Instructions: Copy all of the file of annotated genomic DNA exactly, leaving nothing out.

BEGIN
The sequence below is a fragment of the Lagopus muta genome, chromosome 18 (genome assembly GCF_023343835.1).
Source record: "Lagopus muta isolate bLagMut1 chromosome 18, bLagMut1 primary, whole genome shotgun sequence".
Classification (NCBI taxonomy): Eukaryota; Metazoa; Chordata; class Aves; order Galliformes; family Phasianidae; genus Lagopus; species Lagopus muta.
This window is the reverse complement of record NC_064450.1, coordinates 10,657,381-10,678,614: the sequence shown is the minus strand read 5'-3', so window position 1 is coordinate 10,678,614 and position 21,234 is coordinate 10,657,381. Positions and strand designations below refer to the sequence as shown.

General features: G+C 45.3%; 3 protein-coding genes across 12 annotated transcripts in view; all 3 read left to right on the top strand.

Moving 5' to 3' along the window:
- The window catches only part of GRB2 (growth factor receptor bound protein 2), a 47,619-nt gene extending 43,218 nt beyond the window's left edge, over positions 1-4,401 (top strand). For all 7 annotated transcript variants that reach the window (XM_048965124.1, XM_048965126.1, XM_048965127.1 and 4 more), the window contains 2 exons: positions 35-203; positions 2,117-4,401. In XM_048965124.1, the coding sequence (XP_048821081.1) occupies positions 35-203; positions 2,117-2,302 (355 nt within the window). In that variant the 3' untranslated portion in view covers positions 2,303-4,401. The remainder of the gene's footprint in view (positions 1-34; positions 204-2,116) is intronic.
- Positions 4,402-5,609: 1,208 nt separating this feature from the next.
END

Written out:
The sequence below is a fragment of the Lagopus muta genome, chromosome 18 (genome assembly GCF_023343835.1).
Source record: "Lagopus muta isolate bLagMut1 chromosome 18, bLagMut1 primary, whole genome shotgun sequence".
Classification (NCBI taxonomy): Eukaryota; Metazoa; Chordata; class Aves; order Galliformes; family Phasianidae; genus Lagopus; species Lagopus muta.
This window is the reverse complement of record NC_064450.1, coordinates 10,657,381-10,678,614: the sequence shown is the minus strand read 5'-3', so window position 1 is coordinate 10,678,614 and position 21,234 is coordinate 10,657,381. Positions and strand designations below refer to the sequence as shown.

General features: G+C 45.3%; 3 protein-coding genes across 12 annotated transcripts in view; all 3 read left to right on the top strand.

Moving 5' to 3' along the window:
- The window catches only part of GRB2 (growth factor receptor bound protein 2), a 47,619-nt gene extending 43,218 nt beyond the window's left edge, over positions 1-4,401 (top strand). For all 7 annotated transcript variants that reach the window (XM_048965124.1, XM_048965126.1, XM_048965127.1 and 4 more), the window contains 2 exons: positions 35-203; positions 2,117-4,401. In XM_048965124.1, the coding sequence (XP_048821081.1) occupies positions 35-203; positions 2,117-2,302 (355 nt within the window). In that variant the 3' untranslated portion in view covers positions 2,303-4,401. The remainder of the gene's footprint in view (positions 1-34; positions 204-2,116) is intronic.
- Positions 4,402-5,609: 1,208 nt separating this feature from the next.